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United States v. Randolph

United States District Court, S.D. Georgia, Brunswick Division

April 9, 2015



R. STAN BAKER, Magistrate Judge.

This matter came before the Court on April 7, 2015, for a hearing on the Government's Motion for Revocation of Defendant Aquilla Terrell Randolph's (hereinafter "Defendant") Pretrial Release. (Doc. 67.) For the reasons set forth below and stated on the record at the hearing, the Government's Motion is GRANTED, and Defendant will be detained pending resolution of this matter. Further, the undersigned RECOMMENDS that the $30, 000 surety Bond posted in this case be FORFEITED but that $27, 000 of that $30, 000 be SET ASIDE and the surety's Bond otherwise be EXONERATED.[1]


In this action, Defendant is charged with having committed multiple crimes by having prepared and submitted false and fraudulent tax returns. (Docs. 1, 43.) On December 2, 2014, this Court entered an Order setting the conditions of Defendant's pretrial release. (Doc. 13.) That Order set bond in the amount of $30, 000 to be secured by a solvent surety. (Id. at p. 1.) In addition, the Court ordered, among other things, that Defendant must not violate federal, state, or local law while on release and that he "shall not maintain any position of trust or position with access to personal identifiers" and "may not prepare any tax returns or act as a tax advisor." (Id. at pp. 1-2.) Also on December 2, 2014, Defendant executed an Appearance Bond and agreed to "comply with all conditions set forth in the Order Setting Conditions of Release." (Doc. 14.) The Bond made clear that if Defendant did not fulfill that agreement, the Bond and any security would be forfeited and the Court could "order a judgment of forfeiture against the defendant and each surety for the entire amount of the [B]ond, including interests and costs." (Id. at p. 1.) The Bond was secured by Elmer C. McGill ("Mr. McGill"), a close friend of Defendant who agreed to act as a solvent third-party surety. (Id. at p. 2.) In executing the Bond, Defendant and Mr. McGill acknowledged that they had been advised of all conditions of release set by the Court. (Id.)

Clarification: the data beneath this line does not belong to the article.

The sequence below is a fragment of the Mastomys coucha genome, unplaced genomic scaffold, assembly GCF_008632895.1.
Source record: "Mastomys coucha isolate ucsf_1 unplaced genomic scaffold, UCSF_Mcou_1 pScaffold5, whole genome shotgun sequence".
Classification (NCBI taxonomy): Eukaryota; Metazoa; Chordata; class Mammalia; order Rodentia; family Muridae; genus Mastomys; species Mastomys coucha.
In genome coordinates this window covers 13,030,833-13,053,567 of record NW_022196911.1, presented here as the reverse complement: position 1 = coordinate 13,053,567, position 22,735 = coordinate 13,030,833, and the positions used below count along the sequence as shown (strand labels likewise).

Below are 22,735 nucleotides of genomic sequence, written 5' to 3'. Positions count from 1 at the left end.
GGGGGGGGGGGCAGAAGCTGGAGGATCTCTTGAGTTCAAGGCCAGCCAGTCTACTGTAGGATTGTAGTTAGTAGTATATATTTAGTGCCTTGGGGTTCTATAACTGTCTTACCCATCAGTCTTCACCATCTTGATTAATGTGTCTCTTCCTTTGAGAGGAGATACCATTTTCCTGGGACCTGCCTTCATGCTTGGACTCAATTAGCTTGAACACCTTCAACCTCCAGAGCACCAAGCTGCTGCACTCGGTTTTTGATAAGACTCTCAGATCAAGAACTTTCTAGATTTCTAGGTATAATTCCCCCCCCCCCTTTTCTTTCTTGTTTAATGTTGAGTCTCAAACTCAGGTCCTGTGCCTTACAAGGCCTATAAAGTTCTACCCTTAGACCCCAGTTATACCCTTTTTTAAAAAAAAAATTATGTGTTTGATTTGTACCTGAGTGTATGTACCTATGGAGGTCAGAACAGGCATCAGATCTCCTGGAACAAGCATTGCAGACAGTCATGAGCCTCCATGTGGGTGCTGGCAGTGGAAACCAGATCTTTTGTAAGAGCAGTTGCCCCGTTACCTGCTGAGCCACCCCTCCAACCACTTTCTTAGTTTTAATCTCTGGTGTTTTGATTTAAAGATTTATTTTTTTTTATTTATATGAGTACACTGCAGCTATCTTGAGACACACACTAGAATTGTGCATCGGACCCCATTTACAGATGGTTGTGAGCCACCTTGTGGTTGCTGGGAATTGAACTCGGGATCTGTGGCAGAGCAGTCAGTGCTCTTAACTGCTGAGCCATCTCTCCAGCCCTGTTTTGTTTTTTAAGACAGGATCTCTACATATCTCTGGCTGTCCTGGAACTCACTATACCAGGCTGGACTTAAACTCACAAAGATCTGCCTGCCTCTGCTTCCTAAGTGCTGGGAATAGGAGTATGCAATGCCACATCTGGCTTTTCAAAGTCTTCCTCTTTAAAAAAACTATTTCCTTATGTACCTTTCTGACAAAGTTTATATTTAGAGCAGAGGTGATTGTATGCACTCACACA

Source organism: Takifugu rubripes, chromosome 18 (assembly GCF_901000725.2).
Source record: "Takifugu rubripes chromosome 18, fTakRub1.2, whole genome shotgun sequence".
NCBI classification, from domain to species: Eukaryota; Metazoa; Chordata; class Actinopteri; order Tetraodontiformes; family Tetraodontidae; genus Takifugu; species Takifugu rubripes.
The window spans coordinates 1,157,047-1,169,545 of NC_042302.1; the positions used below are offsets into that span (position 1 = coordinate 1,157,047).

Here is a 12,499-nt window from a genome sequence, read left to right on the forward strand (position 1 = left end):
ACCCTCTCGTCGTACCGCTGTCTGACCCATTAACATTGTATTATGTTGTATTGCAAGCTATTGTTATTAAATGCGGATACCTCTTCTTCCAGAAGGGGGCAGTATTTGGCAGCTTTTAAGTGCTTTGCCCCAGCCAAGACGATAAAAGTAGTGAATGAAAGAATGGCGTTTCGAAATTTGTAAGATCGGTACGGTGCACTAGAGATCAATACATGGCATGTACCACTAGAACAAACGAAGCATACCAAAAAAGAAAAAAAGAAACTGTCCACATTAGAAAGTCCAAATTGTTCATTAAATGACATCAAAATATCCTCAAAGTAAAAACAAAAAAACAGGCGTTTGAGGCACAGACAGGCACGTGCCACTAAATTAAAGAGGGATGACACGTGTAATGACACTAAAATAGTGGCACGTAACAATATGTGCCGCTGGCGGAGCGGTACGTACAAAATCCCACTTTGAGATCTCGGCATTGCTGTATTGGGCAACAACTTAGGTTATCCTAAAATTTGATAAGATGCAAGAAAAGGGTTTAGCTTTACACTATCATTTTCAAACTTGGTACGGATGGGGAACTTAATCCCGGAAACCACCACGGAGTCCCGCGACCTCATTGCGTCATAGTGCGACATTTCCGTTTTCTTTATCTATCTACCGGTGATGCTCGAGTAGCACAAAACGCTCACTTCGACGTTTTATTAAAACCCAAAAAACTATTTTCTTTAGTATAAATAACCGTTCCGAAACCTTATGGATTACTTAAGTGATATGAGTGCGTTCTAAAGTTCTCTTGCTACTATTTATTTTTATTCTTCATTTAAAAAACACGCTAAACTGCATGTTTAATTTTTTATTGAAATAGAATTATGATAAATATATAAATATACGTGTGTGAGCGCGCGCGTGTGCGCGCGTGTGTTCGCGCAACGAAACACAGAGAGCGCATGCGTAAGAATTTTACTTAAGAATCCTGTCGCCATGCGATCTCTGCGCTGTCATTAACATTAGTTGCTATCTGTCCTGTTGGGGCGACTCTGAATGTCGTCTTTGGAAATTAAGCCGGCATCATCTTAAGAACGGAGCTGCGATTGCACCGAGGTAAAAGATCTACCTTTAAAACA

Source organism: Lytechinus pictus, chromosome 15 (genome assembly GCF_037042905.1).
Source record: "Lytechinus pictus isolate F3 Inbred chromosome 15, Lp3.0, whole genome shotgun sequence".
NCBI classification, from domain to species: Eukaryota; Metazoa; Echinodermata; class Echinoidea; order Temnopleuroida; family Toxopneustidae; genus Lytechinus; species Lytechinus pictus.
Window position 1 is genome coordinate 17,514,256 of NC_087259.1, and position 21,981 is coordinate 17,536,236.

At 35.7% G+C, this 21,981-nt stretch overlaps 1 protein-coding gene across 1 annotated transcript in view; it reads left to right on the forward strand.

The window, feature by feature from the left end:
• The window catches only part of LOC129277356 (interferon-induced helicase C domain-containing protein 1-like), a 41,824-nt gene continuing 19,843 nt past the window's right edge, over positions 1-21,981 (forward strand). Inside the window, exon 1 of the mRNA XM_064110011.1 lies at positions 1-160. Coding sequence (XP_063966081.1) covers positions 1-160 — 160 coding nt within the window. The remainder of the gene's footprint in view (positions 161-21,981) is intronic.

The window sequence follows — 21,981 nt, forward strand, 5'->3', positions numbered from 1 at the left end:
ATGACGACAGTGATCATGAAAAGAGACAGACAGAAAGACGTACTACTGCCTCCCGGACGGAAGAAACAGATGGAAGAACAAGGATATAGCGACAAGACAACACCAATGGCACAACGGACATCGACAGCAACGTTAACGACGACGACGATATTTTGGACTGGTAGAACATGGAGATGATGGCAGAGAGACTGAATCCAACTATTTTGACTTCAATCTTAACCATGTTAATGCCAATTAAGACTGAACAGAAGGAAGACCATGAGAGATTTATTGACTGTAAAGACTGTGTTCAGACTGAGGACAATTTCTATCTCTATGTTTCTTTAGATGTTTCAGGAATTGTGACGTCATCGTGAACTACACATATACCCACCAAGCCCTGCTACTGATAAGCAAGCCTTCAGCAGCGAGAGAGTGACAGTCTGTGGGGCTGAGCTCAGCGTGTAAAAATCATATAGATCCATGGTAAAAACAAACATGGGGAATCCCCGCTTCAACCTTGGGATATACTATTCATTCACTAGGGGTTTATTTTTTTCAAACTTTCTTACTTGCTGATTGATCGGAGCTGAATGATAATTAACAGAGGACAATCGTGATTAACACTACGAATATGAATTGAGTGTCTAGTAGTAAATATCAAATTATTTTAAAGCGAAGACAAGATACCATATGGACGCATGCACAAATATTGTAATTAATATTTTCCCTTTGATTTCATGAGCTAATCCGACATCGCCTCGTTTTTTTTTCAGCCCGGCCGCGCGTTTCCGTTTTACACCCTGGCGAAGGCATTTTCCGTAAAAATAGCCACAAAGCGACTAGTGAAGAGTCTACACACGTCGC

At the hearing on the instant Motion, the Government presented several witnesses who provided clear and convincing evidence that Defendant had violated the terms of his release. (See generally Doc. 70.) These witnesses detailed that Defendant had continued to operate a tax preparation business after his release on bond. Several witnesses testified that they had given Defendant their financial records with personal-identifying information in the calendar year 2015 to prepare tax returns for income they had earned in 2014. These witnesses testified that they had paid Defendant for tax preparation services and that Defendant had provided such services and given the individuals tax preparation advice. At least one witness testified that Defendant had included false information on the witness's tax return, including information regarding itemized deductions that had no factual basis.